Friday, October 5, 2012

A LOFAR View of M87

A paper appears on the arxiv today with new images of the centre of nearby elliptical galaxy M87, taken with the Dutch LOFAR stations.

M87 at Metre Wavelenghts: the LOFAR Picture, by de Gasperin et al. (A&A in press).

M87 (also known at Virgo-A) is one of the two massive elliptical galaxies found at the centre of our nearest cluster of galaxies (the Virgo cluster).

In the centre of M87 is a well know actively accreting supermassive black hole, which is emitting jets of energetic particles which emit significant amounts of radio. These jets are even (just) visible in optical images of M87 (the blue line below).

Optical image of M87 taken with Hubble Space Telescope. Scale 3x3 arcmins.  More details. 

M87 has often been a poster child for radio astronomy images. These images of the jet taken by the NRAO's VLA can be seen in many talks about radio galaxies and AGN.

M87 imaged at 90cm (300 Mhz) with the VLA. Scale 15x15 arcmin. More details.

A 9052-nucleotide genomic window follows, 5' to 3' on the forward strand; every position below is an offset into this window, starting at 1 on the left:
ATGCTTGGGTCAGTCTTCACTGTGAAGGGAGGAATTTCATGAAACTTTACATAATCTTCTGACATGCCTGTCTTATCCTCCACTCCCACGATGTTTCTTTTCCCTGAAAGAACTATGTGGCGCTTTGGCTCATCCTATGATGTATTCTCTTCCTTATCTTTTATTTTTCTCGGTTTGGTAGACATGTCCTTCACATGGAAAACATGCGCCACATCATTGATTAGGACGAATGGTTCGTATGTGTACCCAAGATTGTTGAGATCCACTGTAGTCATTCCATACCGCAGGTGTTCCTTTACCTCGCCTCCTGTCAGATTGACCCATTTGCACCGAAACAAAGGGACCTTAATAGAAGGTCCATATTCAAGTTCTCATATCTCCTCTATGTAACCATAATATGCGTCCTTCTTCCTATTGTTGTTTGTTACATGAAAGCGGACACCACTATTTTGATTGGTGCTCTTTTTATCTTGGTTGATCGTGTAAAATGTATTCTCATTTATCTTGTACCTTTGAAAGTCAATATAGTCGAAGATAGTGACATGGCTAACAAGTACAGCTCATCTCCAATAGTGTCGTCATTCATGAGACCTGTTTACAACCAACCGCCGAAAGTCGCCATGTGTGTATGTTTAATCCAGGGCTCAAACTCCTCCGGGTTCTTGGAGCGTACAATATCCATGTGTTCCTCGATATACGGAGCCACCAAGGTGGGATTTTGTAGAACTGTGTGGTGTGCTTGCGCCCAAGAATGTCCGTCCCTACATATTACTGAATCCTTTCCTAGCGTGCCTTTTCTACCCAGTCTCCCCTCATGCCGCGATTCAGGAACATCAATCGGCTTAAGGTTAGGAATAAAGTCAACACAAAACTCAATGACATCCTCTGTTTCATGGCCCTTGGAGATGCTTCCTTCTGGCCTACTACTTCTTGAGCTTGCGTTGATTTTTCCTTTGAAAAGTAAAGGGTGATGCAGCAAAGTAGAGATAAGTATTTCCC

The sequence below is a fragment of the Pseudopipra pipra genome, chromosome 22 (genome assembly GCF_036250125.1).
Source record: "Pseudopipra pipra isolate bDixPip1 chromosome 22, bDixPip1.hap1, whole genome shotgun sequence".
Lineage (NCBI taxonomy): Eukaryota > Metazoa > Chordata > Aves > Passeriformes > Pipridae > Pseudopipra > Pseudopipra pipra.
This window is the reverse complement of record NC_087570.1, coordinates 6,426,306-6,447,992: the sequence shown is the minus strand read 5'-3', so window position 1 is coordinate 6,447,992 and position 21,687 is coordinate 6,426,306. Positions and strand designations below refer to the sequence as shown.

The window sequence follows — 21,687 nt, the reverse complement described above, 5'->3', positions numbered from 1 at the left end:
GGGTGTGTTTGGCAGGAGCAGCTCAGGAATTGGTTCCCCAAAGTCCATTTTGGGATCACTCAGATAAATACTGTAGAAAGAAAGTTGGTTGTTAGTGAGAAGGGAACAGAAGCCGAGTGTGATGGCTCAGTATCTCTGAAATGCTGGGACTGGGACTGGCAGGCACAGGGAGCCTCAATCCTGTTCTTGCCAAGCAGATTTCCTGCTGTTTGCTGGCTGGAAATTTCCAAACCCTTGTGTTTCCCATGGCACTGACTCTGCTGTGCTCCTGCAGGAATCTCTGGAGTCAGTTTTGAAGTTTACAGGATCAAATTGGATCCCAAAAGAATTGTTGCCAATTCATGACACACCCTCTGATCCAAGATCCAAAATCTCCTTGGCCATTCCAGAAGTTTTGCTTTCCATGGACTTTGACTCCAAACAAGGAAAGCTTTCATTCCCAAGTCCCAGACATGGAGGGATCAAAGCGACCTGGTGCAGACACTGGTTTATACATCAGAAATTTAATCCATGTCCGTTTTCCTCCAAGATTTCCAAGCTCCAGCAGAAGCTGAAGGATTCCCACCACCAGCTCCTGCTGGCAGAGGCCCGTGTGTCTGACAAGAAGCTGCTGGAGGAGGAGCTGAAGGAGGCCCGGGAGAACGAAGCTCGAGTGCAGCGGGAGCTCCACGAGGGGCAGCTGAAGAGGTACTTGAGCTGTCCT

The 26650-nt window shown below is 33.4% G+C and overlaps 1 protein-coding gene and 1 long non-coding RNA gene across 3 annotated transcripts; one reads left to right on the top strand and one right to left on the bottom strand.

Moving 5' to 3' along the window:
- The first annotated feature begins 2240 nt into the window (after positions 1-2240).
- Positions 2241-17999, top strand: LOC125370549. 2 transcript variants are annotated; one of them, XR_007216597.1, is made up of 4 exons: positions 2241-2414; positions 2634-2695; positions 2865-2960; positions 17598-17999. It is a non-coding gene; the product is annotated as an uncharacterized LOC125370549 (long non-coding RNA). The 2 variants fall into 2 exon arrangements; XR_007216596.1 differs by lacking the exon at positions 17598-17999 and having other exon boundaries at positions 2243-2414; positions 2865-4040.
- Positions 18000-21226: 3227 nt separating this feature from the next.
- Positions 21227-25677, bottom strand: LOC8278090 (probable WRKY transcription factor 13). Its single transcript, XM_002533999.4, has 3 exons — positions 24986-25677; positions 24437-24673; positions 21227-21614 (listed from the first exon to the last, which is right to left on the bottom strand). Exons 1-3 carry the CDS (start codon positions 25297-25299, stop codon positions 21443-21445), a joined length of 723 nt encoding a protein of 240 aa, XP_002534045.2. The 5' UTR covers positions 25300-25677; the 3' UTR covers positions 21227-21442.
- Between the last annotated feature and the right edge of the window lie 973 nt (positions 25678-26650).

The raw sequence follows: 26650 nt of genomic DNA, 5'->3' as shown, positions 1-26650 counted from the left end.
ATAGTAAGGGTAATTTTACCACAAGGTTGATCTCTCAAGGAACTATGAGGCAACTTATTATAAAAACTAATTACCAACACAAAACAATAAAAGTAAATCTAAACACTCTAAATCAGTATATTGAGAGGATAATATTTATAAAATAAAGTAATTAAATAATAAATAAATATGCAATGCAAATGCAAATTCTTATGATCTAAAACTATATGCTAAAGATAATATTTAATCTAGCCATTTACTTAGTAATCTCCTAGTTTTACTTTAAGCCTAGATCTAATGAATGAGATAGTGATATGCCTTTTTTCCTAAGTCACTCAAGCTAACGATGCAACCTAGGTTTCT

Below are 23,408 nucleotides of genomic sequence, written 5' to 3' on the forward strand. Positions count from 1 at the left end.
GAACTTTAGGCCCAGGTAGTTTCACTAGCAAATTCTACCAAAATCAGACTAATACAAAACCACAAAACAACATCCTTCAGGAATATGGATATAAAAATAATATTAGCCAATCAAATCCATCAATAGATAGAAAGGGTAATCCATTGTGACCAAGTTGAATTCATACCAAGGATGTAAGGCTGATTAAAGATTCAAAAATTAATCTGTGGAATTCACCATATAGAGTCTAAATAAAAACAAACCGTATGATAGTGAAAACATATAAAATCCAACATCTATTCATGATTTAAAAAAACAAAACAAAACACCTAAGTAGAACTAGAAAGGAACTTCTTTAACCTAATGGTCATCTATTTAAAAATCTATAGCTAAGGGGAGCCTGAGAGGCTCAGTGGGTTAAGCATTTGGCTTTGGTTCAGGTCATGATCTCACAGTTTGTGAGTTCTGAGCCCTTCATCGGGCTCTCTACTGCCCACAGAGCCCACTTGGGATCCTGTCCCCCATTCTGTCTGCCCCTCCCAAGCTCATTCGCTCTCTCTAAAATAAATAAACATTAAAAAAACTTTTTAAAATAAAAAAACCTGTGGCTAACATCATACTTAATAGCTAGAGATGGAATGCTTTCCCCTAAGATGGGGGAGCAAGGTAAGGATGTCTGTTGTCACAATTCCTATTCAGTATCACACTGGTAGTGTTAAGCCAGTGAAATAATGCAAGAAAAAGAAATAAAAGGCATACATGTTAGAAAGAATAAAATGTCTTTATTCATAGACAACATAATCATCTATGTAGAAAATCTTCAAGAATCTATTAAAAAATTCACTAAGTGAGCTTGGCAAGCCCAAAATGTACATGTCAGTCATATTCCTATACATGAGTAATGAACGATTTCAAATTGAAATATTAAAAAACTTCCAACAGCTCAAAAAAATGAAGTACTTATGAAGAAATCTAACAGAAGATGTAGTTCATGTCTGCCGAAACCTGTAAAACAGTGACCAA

And especially this series of images zooming into the central regions.

For more details see the APOD entry for this image

The paper on the arxiv today used observations of M87 with both the HBA and LBA arrays of LOFAR. The Dutch stations only were used in this observation - adding in international stations like Chilbolton will be able to increase the resolution even further, and I will look forward to seeing that in the future.

I have extracted two of the images from the paper. This first was taken with the HBA at 140 MHz (2.1 m) and shows an area 15x15 arcmin in size (same as the VLA image above, but at wavelengths more than twice as large).

And this shows one of the many LBA images made - this one at 25 Mhz (12m) of a slightly larger sky area (21x21 arcmin). 

These new observations at lower frequencies than ever before allow scientists to better constrain the spectral shape of the radio emission from the jets, which in turn can be used to constrain the details of how the supermassive black hole in the centre of M87 is able to power these extremely extended emission regions.

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